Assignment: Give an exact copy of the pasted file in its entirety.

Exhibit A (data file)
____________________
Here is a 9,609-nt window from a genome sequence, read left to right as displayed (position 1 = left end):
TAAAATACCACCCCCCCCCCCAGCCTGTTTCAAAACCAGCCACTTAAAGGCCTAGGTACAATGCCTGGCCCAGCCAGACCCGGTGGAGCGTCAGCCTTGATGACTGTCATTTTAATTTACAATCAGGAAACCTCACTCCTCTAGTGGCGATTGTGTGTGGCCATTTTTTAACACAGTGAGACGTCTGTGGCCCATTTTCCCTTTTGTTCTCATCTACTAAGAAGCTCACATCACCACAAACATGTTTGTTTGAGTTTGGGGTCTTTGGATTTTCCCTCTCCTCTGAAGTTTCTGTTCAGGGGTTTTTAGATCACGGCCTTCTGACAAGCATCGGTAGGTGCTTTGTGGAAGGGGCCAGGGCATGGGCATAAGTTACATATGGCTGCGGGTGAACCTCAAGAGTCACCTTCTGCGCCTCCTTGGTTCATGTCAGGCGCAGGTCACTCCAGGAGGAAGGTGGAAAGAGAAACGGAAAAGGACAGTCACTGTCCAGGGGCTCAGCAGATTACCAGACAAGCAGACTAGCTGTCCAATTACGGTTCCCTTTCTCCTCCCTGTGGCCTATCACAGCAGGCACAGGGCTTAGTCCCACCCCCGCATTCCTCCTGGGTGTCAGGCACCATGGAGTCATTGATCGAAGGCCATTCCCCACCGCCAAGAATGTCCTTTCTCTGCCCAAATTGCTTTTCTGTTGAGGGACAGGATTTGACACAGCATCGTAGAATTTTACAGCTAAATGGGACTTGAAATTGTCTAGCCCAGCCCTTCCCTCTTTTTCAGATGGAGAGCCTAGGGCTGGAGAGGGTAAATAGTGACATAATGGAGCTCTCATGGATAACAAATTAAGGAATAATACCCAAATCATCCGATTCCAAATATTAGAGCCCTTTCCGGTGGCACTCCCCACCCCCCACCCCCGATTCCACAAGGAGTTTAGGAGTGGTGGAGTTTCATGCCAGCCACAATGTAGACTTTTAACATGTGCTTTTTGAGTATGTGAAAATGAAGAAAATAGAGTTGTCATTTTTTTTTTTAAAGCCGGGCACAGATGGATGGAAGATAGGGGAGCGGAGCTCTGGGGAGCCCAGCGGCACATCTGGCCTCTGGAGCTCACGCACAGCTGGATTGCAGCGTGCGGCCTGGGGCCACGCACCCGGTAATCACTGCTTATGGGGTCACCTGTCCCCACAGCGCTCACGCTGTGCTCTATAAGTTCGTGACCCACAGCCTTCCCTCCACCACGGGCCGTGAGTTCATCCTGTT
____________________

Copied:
Here is a 9,609-nt window from a genome sequence, read left to right as displayed (position 1 = left end):
TAAAATACCACCCCCCCCCCCAGCCTGTTTCAAAACCAGCCACTTAAAGGCCTAGGTACAATGCCTGGCCCAGCCAGACCCGGTGGAGCGTCAGCCTTGATGACTGTCATTTTAATTTACAATCAGGAAACCTCACTCCTCTAGTGGCGATTGTGTGTGGCCATTTTTTAACACAGTGAGACGTCTGTGGCCCATTTTCCCTTTTGTTCTCATCTACTAAGAAGCTCACATCACCACAAACATGTTTGTTTGAGTTTGGGGTCTTTGGATTTTCCCTCTCCTCTGAAGTTTCTGTTCAGGGGTTTTTAGATCACGGCCTTCTGACAAGCATCGGTAGGTGCTTTGTGGAAGGGGCCAGGGCATGGGCATAAGTTACATATGGCTGCGGGTGAACCTCAAGAGTCACCTTCTGCGCCTCCTTGGTTCATGTCAGGCGCAGGTCACTCCAGGAGGAAGGTGGAAAGAGAAACGGAAAAGGACAGTCACTGTCCAGGGGCTCAGCAGATTACCAGACAAGCAGACTAGCTGTCCAATTACGGTTCCCTTTCTCCTCCCTGTGGCCTATCACAGCAGGCACAGGGCTTAGTCCCACCCCCGCATTCCTCCTGGGTGTCAGGCACCATGGAGTCATTGATCGAAGGCCATTCCCCACCGCCAAGAATGTCCTTTCTCTGCCCAAATTGCTTTTCTGTTGAGGGACAGGATTTGACACAGCATCGTAGAATTTTACAGCTAAATGGGACTTGAAATTGTCTAGCCCAGCCCTTCCCTCTTTTTCAGATGGAGAGCCTAGGGCTGGAGAGGGTAAATAGTGACATAATGGAGCTCTCATGGATAACAAATTAAGGAATAATACCCAAATCATCCGATTCCAAATATTAGAGCCCTTTCCGGTGGCACTCCCCACCCCCCACCCCCGATTCCACAAGGAGTTTAGGAGTGGTGGAGTTTCATGCCAGCCACAATGTAGACTTTTAACATGTGCTTTTTGAGTATGTGAAAATGAAGAAAATAGAGTTGTCATTTTTTTTTTTAAAGCCGGGCACAGATGGATGGAAGATAGGGGAGCGGAGCTCTGGGGAGCCCAGCGGCACATCTGGCCTCTGGAGCTCACGCACAGCTGGATTGCAGCGTGCGGCCTGGGGCCACGCACCCGGTAATCACTGCTTATGGGGTCACCTGTCCCCACAGCGCTCACGCTGTGCTCTATAAGTTCGTGACCCACAGCCTTCCCTCCACCACGGGCCGTGAGTTCATCCTGTT